And here’s the clincher: right after we’ve installed even more SuperDuperTM ultra fast fibre broadband and filled in the ditch and put up the fences that force you off the pavement into the path of of angry motorists, we’ll be back before you can say TikTok  to dig it up again. That’s because, we, as a conservative government which puts YOU in the driving seat, want you to have the maximum choice of internet providers, even if most of them are registered in The Cayman Islands and go out of business in the first six months after a bit of money laundering.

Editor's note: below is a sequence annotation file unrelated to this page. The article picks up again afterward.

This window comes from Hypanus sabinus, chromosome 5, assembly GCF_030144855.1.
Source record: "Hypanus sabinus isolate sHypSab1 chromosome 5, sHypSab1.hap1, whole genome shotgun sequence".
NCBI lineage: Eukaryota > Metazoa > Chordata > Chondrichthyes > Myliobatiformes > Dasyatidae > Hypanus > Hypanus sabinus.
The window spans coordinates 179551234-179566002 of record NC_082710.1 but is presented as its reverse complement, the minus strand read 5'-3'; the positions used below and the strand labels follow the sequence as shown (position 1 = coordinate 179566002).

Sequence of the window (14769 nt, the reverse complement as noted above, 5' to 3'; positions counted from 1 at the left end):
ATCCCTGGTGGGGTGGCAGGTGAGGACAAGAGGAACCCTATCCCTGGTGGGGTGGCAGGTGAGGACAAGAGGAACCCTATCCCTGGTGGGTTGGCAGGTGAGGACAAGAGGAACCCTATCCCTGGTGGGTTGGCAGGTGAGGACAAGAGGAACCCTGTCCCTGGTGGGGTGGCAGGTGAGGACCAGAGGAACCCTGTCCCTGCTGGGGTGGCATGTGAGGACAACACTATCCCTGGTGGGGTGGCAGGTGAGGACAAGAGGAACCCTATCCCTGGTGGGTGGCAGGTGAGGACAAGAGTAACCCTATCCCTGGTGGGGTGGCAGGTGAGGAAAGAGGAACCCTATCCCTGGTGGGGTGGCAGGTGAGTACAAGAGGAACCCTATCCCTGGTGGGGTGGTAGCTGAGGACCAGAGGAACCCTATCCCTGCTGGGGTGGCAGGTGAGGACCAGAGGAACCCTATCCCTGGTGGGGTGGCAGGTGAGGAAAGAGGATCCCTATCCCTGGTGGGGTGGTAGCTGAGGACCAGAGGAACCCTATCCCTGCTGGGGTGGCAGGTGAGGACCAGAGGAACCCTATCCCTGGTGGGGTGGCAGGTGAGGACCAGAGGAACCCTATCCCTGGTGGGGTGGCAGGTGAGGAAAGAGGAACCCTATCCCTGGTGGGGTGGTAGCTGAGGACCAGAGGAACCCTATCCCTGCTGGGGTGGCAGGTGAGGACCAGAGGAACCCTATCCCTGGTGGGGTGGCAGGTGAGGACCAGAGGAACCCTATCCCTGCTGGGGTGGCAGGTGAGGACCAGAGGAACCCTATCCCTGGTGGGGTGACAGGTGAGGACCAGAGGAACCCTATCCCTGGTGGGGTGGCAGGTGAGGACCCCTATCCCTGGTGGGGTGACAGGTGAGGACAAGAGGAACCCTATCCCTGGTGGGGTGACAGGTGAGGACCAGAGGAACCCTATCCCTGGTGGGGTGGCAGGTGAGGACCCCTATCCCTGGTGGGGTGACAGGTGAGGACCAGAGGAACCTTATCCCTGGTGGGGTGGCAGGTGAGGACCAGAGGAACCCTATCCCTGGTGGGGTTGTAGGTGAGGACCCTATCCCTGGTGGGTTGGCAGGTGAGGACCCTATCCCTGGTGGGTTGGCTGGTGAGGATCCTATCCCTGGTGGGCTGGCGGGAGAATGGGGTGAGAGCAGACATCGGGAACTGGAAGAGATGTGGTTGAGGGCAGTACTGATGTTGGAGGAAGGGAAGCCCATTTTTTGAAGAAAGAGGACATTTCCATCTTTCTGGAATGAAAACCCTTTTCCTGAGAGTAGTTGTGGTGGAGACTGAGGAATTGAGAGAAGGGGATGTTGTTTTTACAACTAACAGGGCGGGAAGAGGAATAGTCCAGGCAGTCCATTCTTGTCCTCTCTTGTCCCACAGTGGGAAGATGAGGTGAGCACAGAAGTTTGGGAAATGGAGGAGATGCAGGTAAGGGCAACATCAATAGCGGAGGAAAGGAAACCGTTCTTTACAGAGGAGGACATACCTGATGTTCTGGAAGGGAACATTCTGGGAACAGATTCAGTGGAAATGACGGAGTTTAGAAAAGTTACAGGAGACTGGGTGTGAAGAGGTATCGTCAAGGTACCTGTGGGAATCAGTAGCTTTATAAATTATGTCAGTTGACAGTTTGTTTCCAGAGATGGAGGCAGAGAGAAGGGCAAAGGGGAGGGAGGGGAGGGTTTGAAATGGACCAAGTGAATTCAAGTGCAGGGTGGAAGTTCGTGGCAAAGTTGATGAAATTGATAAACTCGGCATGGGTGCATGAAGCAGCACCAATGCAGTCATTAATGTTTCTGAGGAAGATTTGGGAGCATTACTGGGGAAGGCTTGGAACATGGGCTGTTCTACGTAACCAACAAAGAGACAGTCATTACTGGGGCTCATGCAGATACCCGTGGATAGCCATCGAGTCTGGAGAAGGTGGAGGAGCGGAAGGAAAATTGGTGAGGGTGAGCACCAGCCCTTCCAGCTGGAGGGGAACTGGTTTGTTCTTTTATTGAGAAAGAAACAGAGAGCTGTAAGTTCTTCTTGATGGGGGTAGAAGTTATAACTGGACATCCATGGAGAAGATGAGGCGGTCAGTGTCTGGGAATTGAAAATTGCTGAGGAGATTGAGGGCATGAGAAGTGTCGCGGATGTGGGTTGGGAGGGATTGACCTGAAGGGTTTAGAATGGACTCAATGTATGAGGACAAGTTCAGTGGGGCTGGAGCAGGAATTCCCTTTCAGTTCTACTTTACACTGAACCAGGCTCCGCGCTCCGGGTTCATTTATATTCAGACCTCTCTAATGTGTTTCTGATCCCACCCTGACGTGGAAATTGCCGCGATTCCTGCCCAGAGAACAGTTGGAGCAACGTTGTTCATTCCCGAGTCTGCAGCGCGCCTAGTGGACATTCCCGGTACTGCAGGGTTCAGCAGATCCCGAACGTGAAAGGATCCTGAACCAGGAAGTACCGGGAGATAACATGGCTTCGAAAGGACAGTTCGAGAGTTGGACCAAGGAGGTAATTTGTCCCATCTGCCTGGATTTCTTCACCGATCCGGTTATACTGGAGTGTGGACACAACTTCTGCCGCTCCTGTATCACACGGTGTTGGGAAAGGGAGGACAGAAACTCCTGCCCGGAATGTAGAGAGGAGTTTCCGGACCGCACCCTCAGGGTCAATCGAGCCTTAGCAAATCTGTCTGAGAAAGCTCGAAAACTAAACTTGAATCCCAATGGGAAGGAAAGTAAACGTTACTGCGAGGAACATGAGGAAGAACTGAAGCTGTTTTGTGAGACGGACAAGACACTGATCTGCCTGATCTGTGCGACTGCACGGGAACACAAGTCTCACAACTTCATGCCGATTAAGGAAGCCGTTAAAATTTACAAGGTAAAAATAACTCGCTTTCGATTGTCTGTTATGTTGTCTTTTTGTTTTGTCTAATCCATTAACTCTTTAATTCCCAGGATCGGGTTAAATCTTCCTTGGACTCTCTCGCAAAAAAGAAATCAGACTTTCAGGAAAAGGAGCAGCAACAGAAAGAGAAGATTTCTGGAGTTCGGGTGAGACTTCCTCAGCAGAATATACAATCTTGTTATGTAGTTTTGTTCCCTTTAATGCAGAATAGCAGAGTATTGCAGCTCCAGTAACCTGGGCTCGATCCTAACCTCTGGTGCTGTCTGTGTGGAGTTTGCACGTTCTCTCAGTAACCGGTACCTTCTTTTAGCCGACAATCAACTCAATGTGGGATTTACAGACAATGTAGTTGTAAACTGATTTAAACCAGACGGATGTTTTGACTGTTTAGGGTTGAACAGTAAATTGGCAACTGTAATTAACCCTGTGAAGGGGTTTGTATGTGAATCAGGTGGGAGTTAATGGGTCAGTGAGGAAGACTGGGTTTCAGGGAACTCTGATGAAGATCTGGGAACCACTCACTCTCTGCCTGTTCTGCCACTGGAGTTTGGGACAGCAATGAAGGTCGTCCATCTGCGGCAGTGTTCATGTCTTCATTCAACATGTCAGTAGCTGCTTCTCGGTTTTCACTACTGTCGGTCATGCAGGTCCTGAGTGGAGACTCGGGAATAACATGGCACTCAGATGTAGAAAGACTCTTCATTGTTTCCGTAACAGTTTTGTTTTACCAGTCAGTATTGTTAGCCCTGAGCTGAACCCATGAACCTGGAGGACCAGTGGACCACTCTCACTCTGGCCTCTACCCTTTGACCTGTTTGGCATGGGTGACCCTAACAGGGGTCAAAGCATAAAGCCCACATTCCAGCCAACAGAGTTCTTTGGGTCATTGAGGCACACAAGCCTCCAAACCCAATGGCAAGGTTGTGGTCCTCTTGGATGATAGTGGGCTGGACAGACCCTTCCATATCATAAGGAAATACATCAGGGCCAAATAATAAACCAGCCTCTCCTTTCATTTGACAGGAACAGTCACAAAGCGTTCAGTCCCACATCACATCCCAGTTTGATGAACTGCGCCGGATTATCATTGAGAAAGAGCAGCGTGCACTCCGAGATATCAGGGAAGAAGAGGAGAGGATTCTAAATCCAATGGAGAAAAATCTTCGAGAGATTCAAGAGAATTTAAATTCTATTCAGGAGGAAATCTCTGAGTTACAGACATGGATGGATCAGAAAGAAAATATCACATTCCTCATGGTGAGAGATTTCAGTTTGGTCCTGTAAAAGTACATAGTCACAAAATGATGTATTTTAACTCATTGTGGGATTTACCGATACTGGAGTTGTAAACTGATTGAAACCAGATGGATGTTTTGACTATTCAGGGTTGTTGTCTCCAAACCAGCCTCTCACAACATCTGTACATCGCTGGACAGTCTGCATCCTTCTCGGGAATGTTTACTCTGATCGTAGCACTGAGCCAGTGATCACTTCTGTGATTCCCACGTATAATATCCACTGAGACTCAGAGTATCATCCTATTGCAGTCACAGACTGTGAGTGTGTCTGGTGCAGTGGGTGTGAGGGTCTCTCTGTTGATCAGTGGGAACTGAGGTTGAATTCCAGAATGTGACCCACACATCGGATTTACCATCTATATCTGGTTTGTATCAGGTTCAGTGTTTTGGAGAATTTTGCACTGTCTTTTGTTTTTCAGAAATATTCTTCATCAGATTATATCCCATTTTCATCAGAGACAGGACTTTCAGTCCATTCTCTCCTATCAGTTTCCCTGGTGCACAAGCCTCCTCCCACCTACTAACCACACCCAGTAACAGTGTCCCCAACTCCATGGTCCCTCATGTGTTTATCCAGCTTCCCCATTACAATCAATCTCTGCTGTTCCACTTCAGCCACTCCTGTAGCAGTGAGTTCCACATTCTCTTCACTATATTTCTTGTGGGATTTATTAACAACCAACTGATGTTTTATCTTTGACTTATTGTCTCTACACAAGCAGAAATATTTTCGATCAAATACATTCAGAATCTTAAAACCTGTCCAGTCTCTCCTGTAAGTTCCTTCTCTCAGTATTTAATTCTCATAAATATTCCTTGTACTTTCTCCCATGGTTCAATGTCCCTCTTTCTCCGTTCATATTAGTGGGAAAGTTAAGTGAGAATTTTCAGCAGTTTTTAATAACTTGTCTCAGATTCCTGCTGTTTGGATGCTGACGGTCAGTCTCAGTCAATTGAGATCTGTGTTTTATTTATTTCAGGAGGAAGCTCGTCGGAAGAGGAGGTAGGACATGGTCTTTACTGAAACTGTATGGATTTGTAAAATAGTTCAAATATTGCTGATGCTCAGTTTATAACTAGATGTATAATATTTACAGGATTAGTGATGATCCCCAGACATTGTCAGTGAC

Have you ever been patronised by some wanky actor who hasn’t had a job since Casualty folded? Have you fallen for Harry Redknapp’s thick henpecked husband shtick and popped over to BetVictor and “dropped a few quid on them slots”? Have you been hoodwinked by a commercial radio ad just like this one which pretends it can get you money for some perceived wrongdoing that you’ve never actually heard of? Just send your bank details, your mother’s maiden name, the name of your first pet, a non-refundable deposit of £50 and your passport and birth certificate to:  Truthfell, Onest & St Sneer, Box 334, The Central Republic of Hartlepool